Java how to write a timer

I wanted to write a timer in java.which will do the following: when program starts,start the timer1 which will stop after 45 mins, at the same time start the second timer, which will stop after 15 mins. at this time the first timer will starts again, and repeat the above loop until the program exits first timer : 45 min (the time I can use computer) second timer: 15 min (the pause time) first timer : 45 min (the time I can use computer) second timer: 15 min (the pause time) first timer : 45 min (the time I can use computer) second timer: 15 min (the pause time)

I dont know how to use the thread and timer (utils,swing) so I tried to use while(true) but the cpu goes up. here is my current code

static int getMinute(){
    Calendar cal=Calendar.getInstance();
    int minute=cal.getTime().getMinutes();
    return minute;
}

public static Runnable clockf(){
    if (endTime>=60){
        endTime=endTime-60;}
    System.out.println(startTime);
    System.out.println(currentTime);
    System.out.println(endTime);

    if(currentTime==endTime){
        pauseStart=getMinute();
        currentTime=getMinute();
        pauseEnd=pauseStart+15;

        if(currentTime==pauseEnd){
            pauseStart=0;
            pauseEnd=0;
            startTime=getMinute();
            currentTime=getMinute();
            endTime=startTime+45;
        }
    }
    else{
        update();
    }

    return null;

}

private static void update() {
    currentTime=getMinute();
    System.out.println(currentTime);
}

public static void main(String[] args) {
    startTime=getMinute();
    currentTime=getMinute();
    endTime=startTime+45;

    Thread t=new Thread(clockf());
    t.setDaemon(true);
    t.start();
    try {
        Thread.currentThread().sleep(1000);//60000

    } catch (InterruptedException e) {
        System.err.println(e);
    }



    }

but it isnt good. are there any way to make the clockf method run only once / min ? or any other way to make that timer runs ?

Even though I did not fully understand what you're trying to do Timer and TimerTask should do that for you. Following code has to improved a bit to be runnable, but hopefully shows the principle:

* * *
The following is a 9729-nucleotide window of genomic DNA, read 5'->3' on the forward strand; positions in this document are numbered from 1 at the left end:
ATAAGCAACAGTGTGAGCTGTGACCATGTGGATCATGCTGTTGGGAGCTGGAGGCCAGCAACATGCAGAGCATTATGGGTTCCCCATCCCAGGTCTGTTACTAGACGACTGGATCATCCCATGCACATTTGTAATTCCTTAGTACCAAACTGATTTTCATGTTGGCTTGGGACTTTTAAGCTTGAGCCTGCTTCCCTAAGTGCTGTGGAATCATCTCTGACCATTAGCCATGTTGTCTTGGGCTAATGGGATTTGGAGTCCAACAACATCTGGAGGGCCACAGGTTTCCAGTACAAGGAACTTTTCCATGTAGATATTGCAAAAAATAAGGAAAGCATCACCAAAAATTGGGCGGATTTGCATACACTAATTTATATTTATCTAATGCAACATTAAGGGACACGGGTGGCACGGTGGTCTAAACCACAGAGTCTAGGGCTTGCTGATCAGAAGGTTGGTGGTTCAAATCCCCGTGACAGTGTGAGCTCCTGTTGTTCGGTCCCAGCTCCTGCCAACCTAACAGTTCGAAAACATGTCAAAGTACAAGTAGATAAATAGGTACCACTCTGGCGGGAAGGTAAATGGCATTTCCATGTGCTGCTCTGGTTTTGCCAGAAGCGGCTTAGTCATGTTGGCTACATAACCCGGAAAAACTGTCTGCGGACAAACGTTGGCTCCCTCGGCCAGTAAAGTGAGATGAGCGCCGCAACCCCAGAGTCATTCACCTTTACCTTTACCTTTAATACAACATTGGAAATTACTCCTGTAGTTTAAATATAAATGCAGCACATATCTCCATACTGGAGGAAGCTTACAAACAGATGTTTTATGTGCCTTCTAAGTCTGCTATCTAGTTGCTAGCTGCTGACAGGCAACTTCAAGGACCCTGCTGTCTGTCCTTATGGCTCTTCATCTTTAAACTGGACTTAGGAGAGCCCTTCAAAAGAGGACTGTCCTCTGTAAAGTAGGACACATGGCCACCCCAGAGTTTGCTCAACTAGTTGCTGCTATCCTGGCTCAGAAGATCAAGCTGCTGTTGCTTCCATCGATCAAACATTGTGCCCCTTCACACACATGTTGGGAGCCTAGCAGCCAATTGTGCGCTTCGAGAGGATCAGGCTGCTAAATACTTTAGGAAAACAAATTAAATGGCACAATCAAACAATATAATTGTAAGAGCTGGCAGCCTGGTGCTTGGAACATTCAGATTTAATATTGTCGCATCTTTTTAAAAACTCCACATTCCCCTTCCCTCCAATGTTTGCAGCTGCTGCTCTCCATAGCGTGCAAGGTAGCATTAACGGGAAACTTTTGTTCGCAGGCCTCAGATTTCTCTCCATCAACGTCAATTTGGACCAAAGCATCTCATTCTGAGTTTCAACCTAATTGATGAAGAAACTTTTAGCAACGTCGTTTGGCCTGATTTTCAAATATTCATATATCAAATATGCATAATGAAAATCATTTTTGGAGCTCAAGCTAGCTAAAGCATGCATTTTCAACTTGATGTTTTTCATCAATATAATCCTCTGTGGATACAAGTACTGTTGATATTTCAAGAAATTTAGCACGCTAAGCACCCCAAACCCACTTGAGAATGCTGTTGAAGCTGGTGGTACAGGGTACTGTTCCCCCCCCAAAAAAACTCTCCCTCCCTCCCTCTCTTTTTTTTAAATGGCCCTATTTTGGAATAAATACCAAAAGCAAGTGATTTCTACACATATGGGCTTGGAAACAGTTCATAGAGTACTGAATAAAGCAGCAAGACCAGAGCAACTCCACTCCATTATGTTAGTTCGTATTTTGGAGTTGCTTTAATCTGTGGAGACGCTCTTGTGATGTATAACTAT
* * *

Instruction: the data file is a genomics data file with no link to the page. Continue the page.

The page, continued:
long minute = 1000*60;

Timer timer1 = new Timer();
long delay1 = 45*minute;
Timer timer2 = new Timer();
long delay2 = 15*minute;
TimerTask tt1;
TimerTask tt2;

...

tt1 = new TimerTask()
{
   public void run()
   {
      //do something and:
      timer2.schedule(tt2, delay2);
   }
};

tt2 = new TimerTask()
{
   public void run()
   {
      //do something and:
      timer1.schedule(tt1, delay1);
   }
};

timer1.schedule(tt1, delay1);

i have two demos, one with jquery and one without. neither use date functions and are about as simple as it gets.

demo with vanilla javascript

function starttimer(duration, display) {
    var timer = duration, minutes, seconds;
    setinterval(function () {
        minutes = parseint(timer / 60, 10);
        seconds = parseint(timer % 60, 10);

        minutes = minutes < 10 ? "0" + minutes : minutes;
        seconds = seconds < 10 ? "0" + seconds : seconds;

        display.textcontent = minutes + ":" + seconds;

        if (--timer < 0) {
            timer = duration;
        }
    }, 1000);
}

window.onload = function () {
    var fiveminutes = 60 * 5,
        display = document.queryselector('#time');
    starttimer(fiveminutes, display);
};
<body>
    <div>registration closes in <span id="time">05:00</span> minutes!</div>
</body>

demo with jquery

function starttimer(duration, display) {
    var timer = duration, minutes, seconds;
    setinterval(function () {
        minutes = parseint(timer / 60, 10);
        seconds = parseint(timer % 60, 10);

        minutes = minutes < 10 ? "0" + minutes : minutes;
        seconds = seconds < 10 ? "0" + seconds : seconds;

        display.text(minutes + ":" + seconds);

        if (--timer < 0) {
            timer = duration;
        }
    }, 1000);
}

jquery(function ($) {
    var fiveminutes = 60 * 5,
        display = $('#time');
    starttimer(fiveminutes, display);
});

however if you want a more accurate timer that is only slightly more complicated:

function starttimer(duration, display) {
    var start = date.now(),
        diff,
        minutes,
        seconds;
    function timer() {
        // get the number of seconds that have elapsed since 
        // starttimer() was called
        diff = duration - (((date.now() - start) / 1000) | 0);

        // does the same job as parseint truncates the float
        minutes = (diff / 60) | 0;
        seconds = (diff % 60) | 0;

        minutes = minutes < 10 ? "0" + minutes : minutes;
        seconds = seconds < 10 ? "0" + seconds : seconds;

        display.textcontent = minutes + ":" + seconds; 

        if (diff <= 0) {
            // add one second so that the count down starts at the full duration
            // example 05:00 not 04:59
            start = date.now() + 1000;
        }
    };
    // we don't want to wait a full second before the timer starts
    timer();
    setinterval(timer, 1000);
}

window.onload = function () {
    var fiveminutes = 60 * 5,